Jeremy Corbyn says EU membership the best way to protect workers' rights

Despite campaigning to leave during the last referendum, the Labour leader now believes it is better to remain in to ‘protect social and human rights, tackle climate change and clamp down on tax dodgers’

Oliver Wright
Political Editor
@oliver_wright
Thursday 14 April 2016 12:46
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Remaining in the European Union is the best way to protect the environment, the NHS and workers rights, Jeremy Corbyn has said, as he called on Labour voters to back Britain’s continued membership of the EU.

In a long-awaited speech ahead of June’s referendum, the Labour leader admitted he was still critical of Brussels “shortcomings” but argued that reforming the organisation from within was better than leaving all together.

It comes as a new poll found that voters now trust Mr Corbyn more than they do David Cameron on the issue of whether Britain should remain or leave the EU.

However the tone of his speech will to do little to assuage pro-Europeans within his party who argue that Mr Corbyn has so far failed to throw the full weight of his leadership behind the ‘remain’ cause.

In particular Mr Corbyn, who campaigned for Britain to leave the EU in the last referendum in the 1970s, made little attempt to hide his continued euroscepticism suggesting the organisation continues to lack “democratic accountability”.

However he argued that despite these concerns he still believes it is better for Britain to remain in the European Union “warts and all”.

“Over the years I have continued to be critical of many decisions taken by the EU and I remain critical of its shortcomings, from its lack of democratic accountability to the institutional pressure to deregulate or privatise public services,” he said in the speech at Senate House in London.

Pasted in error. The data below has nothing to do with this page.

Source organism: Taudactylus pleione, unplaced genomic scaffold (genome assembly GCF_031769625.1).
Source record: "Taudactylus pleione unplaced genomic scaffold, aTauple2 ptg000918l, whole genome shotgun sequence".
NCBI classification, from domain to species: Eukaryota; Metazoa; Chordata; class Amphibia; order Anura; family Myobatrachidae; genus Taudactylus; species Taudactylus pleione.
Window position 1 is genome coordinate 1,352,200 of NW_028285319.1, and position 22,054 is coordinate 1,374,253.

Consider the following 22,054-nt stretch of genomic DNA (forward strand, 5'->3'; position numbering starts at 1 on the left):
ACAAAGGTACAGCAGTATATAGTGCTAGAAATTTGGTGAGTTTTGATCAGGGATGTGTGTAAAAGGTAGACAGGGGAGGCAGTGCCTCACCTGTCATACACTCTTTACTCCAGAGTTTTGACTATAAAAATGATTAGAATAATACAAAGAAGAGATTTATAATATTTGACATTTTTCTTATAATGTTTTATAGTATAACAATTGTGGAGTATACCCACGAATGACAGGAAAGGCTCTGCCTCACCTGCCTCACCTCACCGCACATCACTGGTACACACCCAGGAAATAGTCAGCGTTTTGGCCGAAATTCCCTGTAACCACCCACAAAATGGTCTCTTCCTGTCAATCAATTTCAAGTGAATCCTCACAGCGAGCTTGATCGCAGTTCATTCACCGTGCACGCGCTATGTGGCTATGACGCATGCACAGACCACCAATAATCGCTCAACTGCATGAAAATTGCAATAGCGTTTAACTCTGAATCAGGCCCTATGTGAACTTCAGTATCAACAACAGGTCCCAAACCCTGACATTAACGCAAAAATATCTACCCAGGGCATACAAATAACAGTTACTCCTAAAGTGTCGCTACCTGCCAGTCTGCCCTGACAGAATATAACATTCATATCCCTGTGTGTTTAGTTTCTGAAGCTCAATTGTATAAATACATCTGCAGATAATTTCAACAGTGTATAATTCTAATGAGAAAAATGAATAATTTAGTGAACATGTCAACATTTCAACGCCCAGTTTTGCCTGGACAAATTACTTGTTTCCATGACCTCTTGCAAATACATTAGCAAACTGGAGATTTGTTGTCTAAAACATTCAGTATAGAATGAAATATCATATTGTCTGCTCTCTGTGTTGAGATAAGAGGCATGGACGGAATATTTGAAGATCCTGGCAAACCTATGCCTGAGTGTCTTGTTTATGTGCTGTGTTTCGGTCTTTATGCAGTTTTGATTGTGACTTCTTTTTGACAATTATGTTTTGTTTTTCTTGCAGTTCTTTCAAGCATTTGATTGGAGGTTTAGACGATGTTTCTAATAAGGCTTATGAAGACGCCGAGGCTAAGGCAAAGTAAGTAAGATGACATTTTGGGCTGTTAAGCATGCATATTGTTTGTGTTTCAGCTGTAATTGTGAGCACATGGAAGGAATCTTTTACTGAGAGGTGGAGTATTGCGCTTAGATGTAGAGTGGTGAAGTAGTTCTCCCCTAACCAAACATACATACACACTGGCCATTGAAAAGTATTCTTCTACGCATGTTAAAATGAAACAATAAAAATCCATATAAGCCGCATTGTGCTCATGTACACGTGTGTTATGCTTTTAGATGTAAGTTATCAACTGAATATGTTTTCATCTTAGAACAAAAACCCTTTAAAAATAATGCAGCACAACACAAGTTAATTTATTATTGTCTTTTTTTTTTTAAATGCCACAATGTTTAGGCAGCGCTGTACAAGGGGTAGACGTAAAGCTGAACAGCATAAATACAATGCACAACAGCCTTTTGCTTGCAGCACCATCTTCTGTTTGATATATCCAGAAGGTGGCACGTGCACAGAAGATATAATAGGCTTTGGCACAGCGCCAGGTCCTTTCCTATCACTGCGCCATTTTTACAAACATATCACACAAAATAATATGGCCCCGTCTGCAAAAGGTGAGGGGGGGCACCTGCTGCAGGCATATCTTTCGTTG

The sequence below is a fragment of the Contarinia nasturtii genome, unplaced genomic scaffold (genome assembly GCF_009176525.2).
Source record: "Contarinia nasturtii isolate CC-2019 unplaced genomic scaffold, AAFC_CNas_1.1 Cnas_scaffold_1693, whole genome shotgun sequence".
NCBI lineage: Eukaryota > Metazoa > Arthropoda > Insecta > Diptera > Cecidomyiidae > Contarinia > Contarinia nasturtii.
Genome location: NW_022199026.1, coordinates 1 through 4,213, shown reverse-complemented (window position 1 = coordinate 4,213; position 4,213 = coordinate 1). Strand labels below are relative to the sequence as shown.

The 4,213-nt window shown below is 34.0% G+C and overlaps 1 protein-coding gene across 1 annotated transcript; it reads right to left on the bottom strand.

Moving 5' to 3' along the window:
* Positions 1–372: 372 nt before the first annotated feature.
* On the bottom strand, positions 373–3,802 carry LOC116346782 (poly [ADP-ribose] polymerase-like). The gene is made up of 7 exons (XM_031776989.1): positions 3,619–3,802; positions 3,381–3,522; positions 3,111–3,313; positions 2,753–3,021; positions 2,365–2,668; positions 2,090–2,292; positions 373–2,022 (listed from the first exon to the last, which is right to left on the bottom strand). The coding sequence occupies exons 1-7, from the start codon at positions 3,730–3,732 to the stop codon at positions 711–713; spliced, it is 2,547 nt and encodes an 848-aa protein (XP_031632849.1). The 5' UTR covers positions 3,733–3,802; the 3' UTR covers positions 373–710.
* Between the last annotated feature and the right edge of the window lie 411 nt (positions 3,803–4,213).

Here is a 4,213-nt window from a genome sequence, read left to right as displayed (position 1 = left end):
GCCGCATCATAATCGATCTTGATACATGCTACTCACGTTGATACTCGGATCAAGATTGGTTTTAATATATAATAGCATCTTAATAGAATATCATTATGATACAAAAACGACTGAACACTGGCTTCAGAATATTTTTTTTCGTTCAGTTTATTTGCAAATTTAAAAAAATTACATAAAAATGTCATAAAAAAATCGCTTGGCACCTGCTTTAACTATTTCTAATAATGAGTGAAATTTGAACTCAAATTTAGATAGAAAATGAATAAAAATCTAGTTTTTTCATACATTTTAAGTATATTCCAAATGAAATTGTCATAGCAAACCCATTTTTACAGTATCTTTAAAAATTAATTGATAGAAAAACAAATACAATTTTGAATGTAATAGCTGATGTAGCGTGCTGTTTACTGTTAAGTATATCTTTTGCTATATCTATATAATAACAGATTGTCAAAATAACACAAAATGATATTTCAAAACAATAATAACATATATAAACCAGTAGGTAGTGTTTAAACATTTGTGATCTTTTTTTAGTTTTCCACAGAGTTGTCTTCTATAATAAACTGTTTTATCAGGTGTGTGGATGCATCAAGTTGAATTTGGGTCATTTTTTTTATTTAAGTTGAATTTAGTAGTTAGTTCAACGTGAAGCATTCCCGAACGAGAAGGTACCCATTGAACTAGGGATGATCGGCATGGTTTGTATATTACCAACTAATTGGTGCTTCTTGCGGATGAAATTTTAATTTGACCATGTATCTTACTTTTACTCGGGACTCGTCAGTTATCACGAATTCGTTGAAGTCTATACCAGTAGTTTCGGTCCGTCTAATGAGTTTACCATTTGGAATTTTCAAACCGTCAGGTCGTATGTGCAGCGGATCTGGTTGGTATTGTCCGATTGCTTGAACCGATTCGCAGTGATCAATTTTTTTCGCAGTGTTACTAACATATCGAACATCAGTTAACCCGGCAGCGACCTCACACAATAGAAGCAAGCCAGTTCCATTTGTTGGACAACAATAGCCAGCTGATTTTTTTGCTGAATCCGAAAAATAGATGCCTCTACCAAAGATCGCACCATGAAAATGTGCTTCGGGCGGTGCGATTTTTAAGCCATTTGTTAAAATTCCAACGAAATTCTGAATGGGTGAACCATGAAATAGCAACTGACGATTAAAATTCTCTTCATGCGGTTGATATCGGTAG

“Europe needs to change. But that change can only come from working with our allies in the EU. It’s perfectly possible to be critical and still be convinced we need to remain a member“.

Corbyn and Cameron clash

“You cannot build a better world unless you engage with the world, build allies and deliver change. The EU, warts and all, has proved itself to be a crucial international framework to do that.”

Mr Corbyn said some of the faults laid at the EU’s door by the left – such as the failure to crack down on tax avoidance and the problems with saving the steel industry - are more to do with failures by the Conservative Government rather than an intrinsic problem with Europe.

“It is sometimes easier to blame the EU, or worse to blame foreigners than to face up to our own problems. At the head of which right now is a Conservative government that is failing the people of Britain,” he said.

“There is nothing remotely patriotic about selling off our country and our national assets to the highest bidder, or in handing control of our economy to City hedge-funds and tax-dodging corporations based in offshore tax havens.

“There is a strong socialist case for staying in the European Union, just as there are is also a powerful socialist case for reform and progressive change in Europe.

“That is why we need a Labour government, to stand up at the European level for industries and communities in Britain, to back public enterprise and services, to protect and extend workers’ rights and to work with our allies to make both Britain and Europe work better for working people.”

Tellingly, however, in much of the speech Mr Corbyn reiterated the position of the Labour party in favour of EU membership – rather individually endorsing that position himself.

In one section he said: “The Labour party is overwhelmingly for staying in, because we believe the European Union has brought investment, jobs and protection for workers, consumers and the environment, and offers the best chance of meeting the challenges we face in the 21st century.

“Labour is convinced that a vote to remain is in the best interests of the people of this country.”

Neither did he make mention of his own change of heart on Europe since 1975 with some in party still believing that privately he is still opposed to Britain’s membership.

But Mr Corbyn said making the EU more socialist from within was better than leaving altogether.

“There is a strong socialist case for staying in the European Union,” he said.

“Just as there is also a powerful socialist case for reform and progressive change in Europe.

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